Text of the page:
Prison is no place for a child, and locking children up is inherently traumatic. Children are particularly susceptible to developing symptoms of trauma that persist long after the threat is removed. These often include hypervigilance, uncontrollable bouts of crying, sleep disturbance, and depressed mood.

We were deemed a danger to the “national security” and incarcerated without due process of law.

Current research clearly shows that early childhood trauma can alter the person’s nervous system and make the child increasingly vulnerable to later mental health problems. In my work with Japanese-Americans who had been incarcerated as children, many reported struggles with anxiety and depression as adults. Particularly key was the environment in which they were held and the torment and suffering that they witnessed their parents experiencing. After years of my own therapy and education, I continue to have easily triggered startle responses, extreme vigilance in settings when I am the only person of color, and an anxious need for control in uncertain situations.

The women I spoke with at Karnes told me about the violence and cruelty that had been a way of life — husbands who have beaten or abandoned them, or gangs that have targeted them to extort money. They have suffered beatings, rapes, and betrayal with no hope that there will be protection from corrupt police. Now they come to America seeking safety and a better life, only to be locked up like the criminals they escaped.

The Trauma of Unnecessary Incarceration

When I discovered my mother’s prison diary 10 years ago, I learned that she lived with anxiety daily, not knowing how long we would be imprisoned. Would it be a few months? A few years? She never knew where we would be sent next. And she lived in fear of my father’s well-being after he was sent to a separate prison in North Dakota. Finally one day she wrote, “I wonder if today is the day they’re going to line us up and shoot us.”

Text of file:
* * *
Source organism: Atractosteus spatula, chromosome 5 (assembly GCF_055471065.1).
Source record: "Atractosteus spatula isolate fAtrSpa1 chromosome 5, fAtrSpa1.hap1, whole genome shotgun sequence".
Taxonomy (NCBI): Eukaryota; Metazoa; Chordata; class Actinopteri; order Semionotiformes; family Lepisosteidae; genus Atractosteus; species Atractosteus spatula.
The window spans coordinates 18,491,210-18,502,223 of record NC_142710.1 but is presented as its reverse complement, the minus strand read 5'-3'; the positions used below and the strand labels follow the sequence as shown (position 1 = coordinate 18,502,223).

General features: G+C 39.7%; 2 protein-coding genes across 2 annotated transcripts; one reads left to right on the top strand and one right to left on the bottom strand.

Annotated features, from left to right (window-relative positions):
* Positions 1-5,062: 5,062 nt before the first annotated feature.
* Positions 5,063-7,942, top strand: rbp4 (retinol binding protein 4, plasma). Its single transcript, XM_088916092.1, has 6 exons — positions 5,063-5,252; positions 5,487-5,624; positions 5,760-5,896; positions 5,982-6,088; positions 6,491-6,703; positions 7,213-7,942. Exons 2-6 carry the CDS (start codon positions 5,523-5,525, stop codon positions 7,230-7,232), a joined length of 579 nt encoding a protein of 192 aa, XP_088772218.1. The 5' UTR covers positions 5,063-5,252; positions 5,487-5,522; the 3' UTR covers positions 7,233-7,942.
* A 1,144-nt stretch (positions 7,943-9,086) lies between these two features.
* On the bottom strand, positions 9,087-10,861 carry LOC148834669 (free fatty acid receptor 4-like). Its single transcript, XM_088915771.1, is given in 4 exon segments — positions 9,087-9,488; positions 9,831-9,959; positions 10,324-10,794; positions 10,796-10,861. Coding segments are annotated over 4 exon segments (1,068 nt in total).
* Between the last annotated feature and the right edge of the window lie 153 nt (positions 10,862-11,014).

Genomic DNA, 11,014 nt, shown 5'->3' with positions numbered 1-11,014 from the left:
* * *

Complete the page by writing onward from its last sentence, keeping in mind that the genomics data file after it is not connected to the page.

She described the misery of being quarantined and confined inside the prison barracks for two months when my brother and I came down with chicken pox. Her constant state of anxiety about her children resulted in chronic illnesses that plagued her throughout her lifetime. I didn’t realize until decades later that she suffered from post-traumatic stress as a consequence of the incarceration. I wonder how many lives, just like my mother’s, the U.S. government is needlessly and cruelly damaging today for its ill-advised “family detention” program.

It has been a life-long mission for me to educate others about this dark chapter of American history with hopes that it would never happen again. The incarceration of innocent women and children seeking asylum in America tragically replicates the racism, hysteria, and failure of political leadership of 1942.

Have we not learned from the past?

Satsuki Ina is professor emeritus, California State University, Sacramento. She has a private psychotherapy practice in Sacramento and Berkeley specializing in the treatment of trauma. She produced two award-winning documentary films about the Japanese-American incarceration, Children of the Camps and From A Silk Cocoon.